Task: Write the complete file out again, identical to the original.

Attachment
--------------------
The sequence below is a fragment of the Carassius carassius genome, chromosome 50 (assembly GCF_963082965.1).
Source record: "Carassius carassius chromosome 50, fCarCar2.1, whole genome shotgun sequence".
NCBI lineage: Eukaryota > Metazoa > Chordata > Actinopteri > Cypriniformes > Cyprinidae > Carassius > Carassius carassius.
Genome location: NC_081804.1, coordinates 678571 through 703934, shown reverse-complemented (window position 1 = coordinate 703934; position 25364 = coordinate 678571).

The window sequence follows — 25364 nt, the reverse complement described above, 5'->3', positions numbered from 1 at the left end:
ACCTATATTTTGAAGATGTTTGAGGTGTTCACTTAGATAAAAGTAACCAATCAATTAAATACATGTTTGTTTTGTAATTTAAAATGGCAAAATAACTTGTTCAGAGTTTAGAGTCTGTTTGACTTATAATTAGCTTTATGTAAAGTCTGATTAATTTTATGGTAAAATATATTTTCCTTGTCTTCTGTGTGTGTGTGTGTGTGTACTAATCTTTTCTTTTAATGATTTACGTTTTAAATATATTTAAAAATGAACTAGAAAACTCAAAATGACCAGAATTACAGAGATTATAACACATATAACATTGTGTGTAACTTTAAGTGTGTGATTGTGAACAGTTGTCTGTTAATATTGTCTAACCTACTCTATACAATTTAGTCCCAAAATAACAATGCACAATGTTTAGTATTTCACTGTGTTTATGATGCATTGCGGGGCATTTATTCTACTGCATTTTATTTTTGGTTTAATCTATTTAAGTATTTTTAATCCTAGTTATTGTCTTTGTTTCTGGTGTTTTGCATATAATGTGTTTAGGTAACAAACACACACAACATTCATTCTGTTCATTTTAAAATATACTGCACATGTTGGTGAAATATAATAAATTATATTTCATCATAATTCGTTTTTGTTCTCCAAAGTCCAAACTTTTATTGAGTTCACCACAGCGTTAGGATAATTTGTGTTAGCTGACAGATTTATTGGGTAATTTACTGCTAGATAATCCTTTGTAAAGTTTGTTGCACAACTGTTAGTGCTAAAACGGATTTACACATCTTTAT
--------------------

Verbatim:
The sequence below is a fragment of the Carassius carassius genome, chromosome 50 (assembly GCF_963082965.1).
Source record: "Carassius carassius chromosome 50, fCarCar2.1, whole genome shotgun sequence".
NCBI lineage: Eukaryota > Metazoa > Chordata > Actinopteri > Cypriniformes > Cyprinidae > Carassius > Carassius carassius.
Genome location: NC_081804.1, coordinates 678571 through 703934, shown reverse-complemented (window position 1 = coordinate 703934; position 25364 = coordinate 678571).

The window sequence follows — 25364 nt, the reverse complement described above, 5'->3', positions numbered from 1 at the left end:
ACCTATATTTTGAAGATGTTTGAGGTGTTCACTTAGATAAAAGTAACCAATCAATTAAATACATGTTTGTTTTGTAATTTAAAATGGCAAAATAACTTGTTCAGAGTTTAGAGTCTGTTTGACTTATAATTAGCTTTATGTAAAGTCTGATTAATTTTATGGTAAAATATATTTTCCTTGTCTTCTGTGTGTGTGTGTGTGTGTACTAATCTTTTCTTTTAATGATTTACGTTTTAAATATATTTAAAAATGAACTAGAAAACTCAAAATGACCAGAATTACAGAGATTATAACACATATAACATTGTGTGTAACTTTAAGTGTGTGATTGTGAACAGTTGTCTGTTAATATTGTCTAACCTACTCTATACAATTTAGTCCCAAAATAACAATGCACAATGTTTAGTATTTCACTGTGTTTATGATGCATTGCGGGGCATTTATTCTACTGCATTTTATTTTTGGTTTAATCTATTTAAGTATTTTTAATCCTAGTTATTGTCTTTGTTTCTGGTGTTTTGCATATAATGTGTTTAGGTAACAAACACACACAACATTCATTCTGTTCATTTTAAAATATACTGCACATGTTGGTGAAATATAATAAATTATATTTCATCATAATTCGTTTTTGTTCTCCAAAGTCCAAACTTTTATTGAGTTCACCACAGCGTTAGGATAATTTGTGTTAGCTGACAGATTTATTGGGTAATTTACTGCTAGATAATCCTTTGTAAAGTTTGTTGCACAACTGTTAGTGCTAAAACGGATTTACACATCTTTAT